In his book Zero To One, Peter Thiel described startups as the largest group of people that can be convinced of a plan to build a different future. And over the past couple of years, we’ve seen startups from around the world that have come up with great ideas, inventions and innovations that have altered the way we communicate, commute, and in essence, live.
While we may only know or hear about startups based on what they do, we seldom consider the amount of hard work and struggle that’s put in behind the scenes to make the world around us a better place. As such, here are some of the harsh realities and truths of working at a startup.
1. “Flexible Working Hours” Usually Means Working Really Long Hours.
Most startups often seduce new talent with the promise of offering them flexible working hours but this doesn’t exactly mean what you think. Working at a startup that offers flexible working hours doesn’t mean that you can come to the office and leave or even work whenever you want. In fact, it means quite the opposite. You’re expected to put in almost all your time into work or at the least to work longer hours without expecting overtime pay.
So even if it means testing your code out at 2am in the morning, replying emails or tinkering with the presentation deck at 7am in the morning, you should be ready to rock and roll.
2. Working Without Certainty
Whether you believe it or not, the fact of the matter is that a majority of startups end up failing within the first 3 years. The reasons for their failure might vary but it’s a reality nonetheless. So you might be busy making waves within the startup community in one moment but you might soon realise that your team is unable to meet the rapidly evolving needs of your industry, and you have to close shop.
This would inherently mean that you’d be out of a job and you have to go through the job-hunting process all over again. Therefore, one should inherently understand that a job at a startup doesn’t come with the same level of security as working for a corporate business.
3. Unclear Description Of The Job And Your Role In The Company
Working at a startup often means that you should be willing to do things that aren’t entirely part of your job description. Unlike corporations, startups tend to be lean and the entire team often shares the tasks at hand. Startups are a great place to pick up a wide array of skills, as you’re not restricted by a particular role.
However, this entirely depends on the individual’s willingness to learn and their ability to stick with the process. So you shouldn’t be surprised to see the team’s programmer brainstorming ideas with the sales team or assisting with the interview process.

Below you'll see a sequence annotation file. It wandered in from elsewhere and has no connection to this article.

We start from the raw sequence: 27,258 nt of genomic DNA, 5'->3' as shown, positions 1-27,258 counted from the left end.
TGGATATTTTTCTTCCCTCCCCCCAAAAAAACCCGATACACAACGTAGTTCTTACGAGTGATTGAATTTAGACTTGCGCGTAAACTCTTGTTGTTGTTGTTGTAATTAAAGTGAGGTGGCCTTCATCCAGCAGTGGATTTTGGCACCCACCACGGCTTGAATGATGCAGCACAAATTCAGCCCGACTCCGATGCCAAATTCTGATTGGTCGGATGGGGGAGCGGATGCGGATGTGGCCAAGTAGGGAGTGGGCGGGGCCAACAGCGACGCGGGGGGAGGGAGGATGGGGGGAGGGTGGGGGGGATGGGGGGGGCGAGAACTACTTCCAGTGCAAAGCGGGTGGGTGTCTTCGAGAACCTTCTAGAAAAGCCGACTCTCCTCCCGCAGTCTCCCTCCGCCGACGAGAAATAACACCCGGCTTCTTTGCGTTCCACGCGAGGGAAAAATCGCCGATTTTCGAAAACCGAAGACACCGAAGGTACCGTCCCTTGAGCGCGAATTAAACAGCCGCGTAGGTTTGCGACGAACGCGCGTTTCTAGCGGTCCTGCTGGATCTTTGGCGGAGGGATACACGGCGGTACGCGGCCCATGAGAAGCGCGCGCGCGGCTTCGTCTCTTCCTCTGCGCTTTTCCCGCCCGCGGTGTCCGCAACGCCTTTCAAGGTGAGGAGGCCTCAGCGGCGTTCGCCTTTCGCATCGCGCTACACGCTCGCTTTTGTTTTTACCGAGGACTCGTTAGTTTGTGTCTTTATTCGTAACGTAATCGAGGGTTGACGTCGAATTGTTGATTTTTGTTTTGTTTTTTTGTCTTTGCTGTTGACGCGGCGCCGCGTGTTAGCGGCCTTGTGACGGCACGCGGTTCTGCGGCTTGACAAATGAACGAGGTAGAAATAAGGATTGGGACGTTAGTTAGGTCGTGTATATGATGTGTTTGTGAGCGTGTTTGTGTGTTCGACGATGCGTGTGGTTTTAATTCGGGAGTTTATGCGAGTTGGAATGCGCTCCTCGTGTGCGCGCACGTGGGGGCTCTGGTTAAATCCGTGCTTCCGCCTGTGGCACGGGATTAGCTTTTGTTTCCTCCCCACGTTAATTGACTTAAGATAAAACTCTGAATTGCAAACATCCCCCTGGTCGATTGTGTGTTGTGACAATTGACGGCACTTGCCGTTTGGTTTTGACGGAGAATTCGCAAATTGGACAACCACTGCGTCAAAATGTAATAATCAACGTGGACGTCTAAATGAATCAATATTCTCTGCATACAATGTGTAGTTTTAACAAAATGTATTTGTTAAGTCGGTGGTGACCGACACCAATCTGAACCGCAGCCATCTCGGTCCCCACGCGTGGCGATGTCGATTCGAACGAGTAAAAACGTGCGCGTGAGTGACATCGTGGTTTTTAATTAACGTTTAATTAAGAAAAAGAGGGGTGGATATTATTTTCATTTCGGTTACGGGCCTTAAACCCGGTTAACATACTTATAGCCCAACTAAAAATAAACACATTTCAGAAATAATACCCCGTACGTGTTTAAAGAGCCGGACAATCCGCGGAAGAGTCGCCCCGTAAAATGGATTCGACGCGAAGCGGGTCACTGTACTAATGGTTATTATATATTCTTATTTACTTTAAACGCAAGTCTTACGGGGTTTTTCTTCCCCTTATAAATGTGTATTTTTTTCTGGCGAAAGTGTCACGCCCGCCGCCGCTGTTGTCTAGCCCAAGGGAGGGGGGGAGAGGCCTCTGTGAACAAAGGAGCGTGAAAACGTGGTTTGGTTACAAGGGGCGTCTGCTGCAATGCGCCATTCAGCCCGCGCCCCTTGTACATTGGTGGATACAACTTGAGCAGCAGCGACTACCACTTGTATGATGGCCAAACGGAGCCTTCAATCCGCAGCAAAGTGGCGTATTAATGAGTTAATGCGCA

4. The Endless Process Of Making Mistakes And Correcting Them
Startups usually don’t have protocols and processes in place to get things done, and are usually more result-driven than their corporate counterparts. So, this would usually mean that you’re free to get tasks done in the best way you see fit. However, this approach often leaves room for mistakes and growth. Therefore it’s not uncommon to see teams making public blunders and trying to make quick changes to fix the damage done.
5. Working On Tight Budgets
Especially when they’re starting out, startups either have to bootstrap their operations or they have to rely solely on seed funds to roll out their idea to the public. Also chances are that they have to focus on customer acquisition and growth rather than profit.
Given that they usually don’t generate enough revenue to sustain themselves in the beginning, they have to exercise tight control over their funds, and only spend on necessities. So usually teams have to find hacks to stretch out their resources as much as possible while ensuring that their project is completed within a set deadline.
6. Dealing With Lawsuits And Regulators
Truly disruptive startups have to take up the burden of going against the grain, and to introduce new ways of doing a particular thing. This often means that they have to address existing regulations and laws that are in place to protect traditional methods and practices.
Even though, we understand that change is inherently good (most of the times), we’re still resistant to it primarily because we are creatures of habit, and we like sticking with what’s familiar.
Being part of a team that’s constantly getting flak for what they believe in or for what they do can be stressful, irritating and demotivating but you still have to persevere and show up to work everyday. Startups like Parkeasy and Speedrent have to constantly deal with threats and harsh criticisms and they still have to work towards their goals.
7. Scaling The Right Way
As startups start growing they have to ensure that their technology is in par with the demands of their users. Startups have to ensure that they can scale in such a way that they don’t end up breaking their existing services while ensuring that they don’t burn a whole lot of funds.
This phase is particularly tough for the tech team if they have to manage legacy code or if they’re taking over the work of another developer. It’s incredibly common to see programmers and developers from startups sacrificing their sleep in order to fix their code base and to prevent the startup’s platform from crashing.
The fact of the matter is that there’s a lot of tedious planning, hard work and tenacious perseverance that a startup’s team has to put in towards their goal, especially when no one is looking. Even though working for a startup may be a “cool” thing to do these days, the reality is that it requires a lot of patience and effort. And frankly, not everyone can do it.